It's taken a few years, but finally Obama's fetish for drones has been outed. It is critical that what follows is an open and transparent debate over the place of these tools of extra-judicial killing, particulary because it seems everyone's getting them.     

Finally drones are up for discussion. Forget that it took another Senate confirmation hearing and another strategically leaked document to get the drone-chat buzzing. The point is that one of the most insidious, clandestine, terrorist-creating developments in America’s so-called ‘War on Terror’ (yes its back in beltway parlance) is up for scrutiny.

Ah, the morality of drone warfare. Big topic.

Are drones any more moral or immoral than dropping large bombs, causing huge collateral (read human) damage, and perhaps missing the intended target?

Is it better to execute suspects  - note ‘suspects’ - and thereby avoid all that pesky paperwork that comes with arrest, trial and detention?

Is there a danger that when the operator who triggers the drone’s kill capability is completely removed from the theatre of the ‘war’, that killing becomes as easy as playing a video game? It is asymmetrical warfare where the bloody horror of war is no longer in play for the aggressor, only for those who live with the constant buzzing of drones above, the menacing shadow and then the lethal force.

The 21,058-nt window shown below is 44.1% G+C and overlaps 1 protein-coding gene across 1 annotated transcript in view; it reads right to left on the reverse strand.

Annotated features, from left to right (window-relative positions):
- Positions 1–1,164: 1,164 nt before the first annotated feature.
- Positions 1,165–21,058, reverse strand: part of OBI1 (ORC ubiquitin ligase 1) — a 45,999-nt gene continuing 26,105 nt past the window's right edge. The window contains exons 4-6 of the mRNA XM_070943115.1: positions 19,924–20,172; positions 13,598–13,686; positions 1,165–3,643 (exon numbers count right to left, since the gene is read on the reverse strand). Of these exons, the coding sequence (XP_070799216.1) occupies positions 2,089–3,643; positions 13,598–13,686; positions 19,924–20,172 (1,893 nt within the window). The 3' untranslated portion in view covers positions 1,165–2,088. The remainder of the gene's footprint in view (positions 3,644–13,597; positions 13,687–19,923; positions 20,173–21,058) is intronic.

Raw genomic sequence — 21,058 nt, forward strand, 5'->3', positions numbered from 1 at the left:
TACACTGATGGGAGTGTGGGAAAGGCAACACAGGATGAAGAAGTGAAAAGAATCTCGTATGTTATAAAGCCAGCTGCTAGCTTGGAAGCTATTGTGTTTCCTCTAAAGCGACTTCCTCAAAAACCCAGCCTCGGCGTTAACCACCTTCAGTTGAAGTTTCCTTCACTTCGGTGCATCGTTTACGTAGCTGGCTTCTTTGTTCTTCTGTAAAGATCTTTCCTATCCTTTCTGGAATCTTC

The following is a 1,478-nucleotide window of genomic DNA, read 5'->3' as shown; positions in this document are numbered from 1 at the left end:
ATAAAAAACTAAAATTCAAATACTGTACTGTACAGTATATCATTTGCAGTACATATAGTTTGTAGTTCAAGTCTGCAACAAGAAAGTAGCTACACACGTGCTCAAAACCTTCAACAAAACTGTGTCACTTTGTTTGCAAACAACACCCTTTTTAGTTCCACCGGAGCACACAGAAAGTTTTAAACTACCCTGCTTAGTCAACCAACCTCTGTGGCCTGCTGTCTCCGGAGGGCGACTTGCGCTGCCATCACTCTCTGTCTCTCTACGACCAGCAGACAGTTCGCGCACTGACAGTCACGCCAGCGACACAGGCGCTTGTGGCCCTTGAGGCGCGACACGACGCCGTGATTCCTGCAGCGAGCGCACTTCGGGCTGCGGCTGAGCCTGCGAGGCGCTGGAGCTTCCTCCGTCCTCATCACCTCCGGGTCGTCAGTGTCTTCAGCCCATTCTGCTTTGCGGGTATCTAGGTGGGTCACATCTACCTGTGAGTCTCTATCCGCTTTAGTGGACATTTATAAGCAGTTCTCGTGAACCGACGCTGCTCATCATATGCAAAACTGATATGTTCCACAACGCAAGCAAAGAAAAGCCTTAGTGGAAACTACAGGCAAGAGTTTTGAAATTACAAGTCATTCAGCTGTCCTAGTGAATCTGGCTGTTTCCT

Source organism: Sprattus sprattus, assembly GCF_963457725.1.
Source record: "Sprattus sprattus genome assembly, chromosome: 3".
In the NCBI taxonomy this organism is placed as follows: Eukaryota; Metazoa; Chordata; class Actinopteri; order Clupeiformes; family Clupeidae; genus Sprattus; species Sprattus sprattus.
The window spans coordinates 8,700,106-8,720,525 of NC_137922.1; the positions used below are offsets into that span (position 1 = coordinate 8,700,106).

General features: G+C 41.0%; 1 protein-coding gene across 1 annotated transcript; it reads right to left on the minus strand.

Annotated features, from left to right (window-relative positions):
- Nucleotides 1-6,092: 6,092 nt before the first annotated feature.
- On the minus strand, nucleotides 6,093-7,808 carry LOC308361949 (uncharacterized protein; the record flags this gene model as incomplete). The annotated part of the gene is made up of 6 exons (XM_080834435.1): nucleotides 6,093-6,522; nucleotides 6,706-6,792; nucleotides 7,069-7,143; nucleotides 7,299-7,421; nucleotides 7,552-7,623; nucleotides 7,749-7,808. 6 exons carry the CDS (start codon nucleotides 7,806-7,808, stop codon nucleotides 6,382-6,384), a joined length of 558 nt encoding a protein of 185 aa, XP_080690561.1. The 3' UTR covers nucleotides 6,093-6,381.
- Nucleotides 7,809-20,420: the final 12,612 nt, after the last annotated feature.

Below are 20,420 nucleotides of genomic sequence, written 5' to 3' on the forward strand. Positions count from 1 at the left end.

The leaked undated, unsigned “white paper” which provides the US political administration with the legal justifications for using drones to kill has really not provided any big surprises in its content, in that Obama was certain to have had legal justifications sorted for the 300 or so drone strikes he’s authorized in his tenure so far. 

It’s pretty disturbing to realise that his legal advice is no less self-serving than that of the Bush administration’s for the water-boarding and other ‘enhanced interrogation‘ methods used at Guantanamo.

Even more disturbing is the foreign policy legacy of the self-professed liberal, humanitarian, equality-loving Obama’s is in danger of becoming that he managed to out-drone all other contenders. Not sure if that’s what the Nobel Peace people had in mind.

The white paper makes it very clear that the “President has authority to respond to the imminent threat posed by al-Qa’ida and its associated forces”; can use drones when “capture is infeasible, and the United States continues to monitor whether capture becomes feasible”; and the drone operation is “conducted in a manner consistent with applicable law or war principles” - whatever they may be interpreted to be.

Note there is no requirement for evidence, or even intelligence, that a target is actively involved in a plot against America.  

What has alarmed Americans is that these powers allow the President to kill not just foreigners, but to kill American citizens, should they be suspected of being Al-Qa’ida operatives.

And that’s the bit that gets me.

There doesn’t seem to be much of a problem with the American President killing non-American citizens who MAY be plotting against the US. But kill an American citizen. Surely, some groups cried, Americans should know when their President can order their death.